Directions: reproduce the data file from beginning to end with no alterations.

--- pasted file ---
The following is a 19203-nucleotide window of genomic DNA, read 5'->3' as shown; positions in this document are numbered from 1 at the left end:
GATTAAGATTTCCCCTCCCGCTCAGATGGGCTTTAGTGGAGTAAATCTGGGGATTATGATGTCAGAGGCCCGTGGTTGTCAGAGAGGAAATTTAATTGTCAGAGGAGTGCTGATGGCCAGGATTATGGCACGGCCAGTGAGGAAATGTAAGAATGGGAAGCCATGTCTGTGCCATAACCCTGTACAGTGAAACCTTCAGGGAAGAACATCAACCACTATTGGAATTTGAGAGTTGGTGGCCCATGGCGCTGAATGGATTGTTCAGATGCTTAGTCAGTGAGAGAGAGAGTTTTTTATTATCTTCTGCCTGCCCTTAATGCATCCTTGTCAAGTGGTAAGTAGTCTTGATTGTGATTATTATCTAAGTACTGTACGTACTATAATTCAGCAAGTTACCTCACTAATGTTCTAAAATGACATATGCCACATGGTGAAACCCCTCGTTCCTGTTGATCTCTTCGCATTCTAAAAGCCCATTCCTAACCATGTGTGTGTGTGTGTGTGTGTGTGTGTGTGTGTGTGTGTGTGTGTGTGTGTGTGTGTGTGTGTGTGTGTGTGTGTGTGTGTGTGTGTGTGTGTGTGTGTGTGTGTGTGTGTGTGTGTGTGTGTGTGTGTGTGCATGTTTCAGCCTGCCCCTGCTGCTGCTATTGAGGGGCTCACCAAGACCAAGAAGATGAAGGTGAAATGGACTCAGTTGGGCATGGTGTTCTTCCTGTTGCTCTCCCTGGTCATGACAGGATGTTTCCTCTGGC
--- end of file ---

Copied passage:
The following is a 19203-nucleotide window of genomic DNA, read 5'->3' as shown; positions in this document are numbered from 1 at the left end:
GATTAAGATTTCCCCTCCCGCTCAGATGGGCTTTAGTGGAGTAAATCTGGGGATTATGATGTCAGAGGCCCGTGGTTGTCAGAGAGGAAATTTAATTGTCAGAGGAGTGCTGATGGCCAGGATTATGGCACGGCCAGTGAGGAAATGTAAGAATGGGAAGCCATGTCTGTGCCATAACCCTGTACAGTGAAACCTTCAGGGAAGAACATCAACCACTATTGGAATTTGAGAGTTGGTGGCCCATGGCGCTGAATGGATTGTTCAGATGCTTAGTCAGTGAGAGAGAGAGTTTTTTATTATCTTCTGCCTGCCCTTAATGCATCCTTGTCAAGTGGTAAGTAGTCTTGATTGTGATTATTATCTAAGTACTGTACGTACTATAATTCAGCAAGTTACCTCACTAATGTTCTAAAATGACATATGCCACATGGTGAAACCCCTCGTTCCTGTTGATCTCTTCGCATTCTAAAAGCCCATTCCTAACCATGTGTGTGTGTGTGTGTGTGTGTGTGTGTGTGTGTGTGTGTGTGTGTGTGTGTGTGTGTGTGTGTGTGTGTGTGTGTGTGTGTGTGTGTGTGTGTGTGTGTGTGTGTGTGTGTGTGTGTGTGTGTGTGTGTGCATGTTTCAGCCTGCCCCTGCTGCTGCTATTGAGGGGCTCACCAAGACCAAGAAGATGAAGGTGAAATGGACTCAGTTGGGCATGGTGTTCTTCCTGTTGCTCTCCCTGGTCATGACAGGATGTTTCCTCTGGC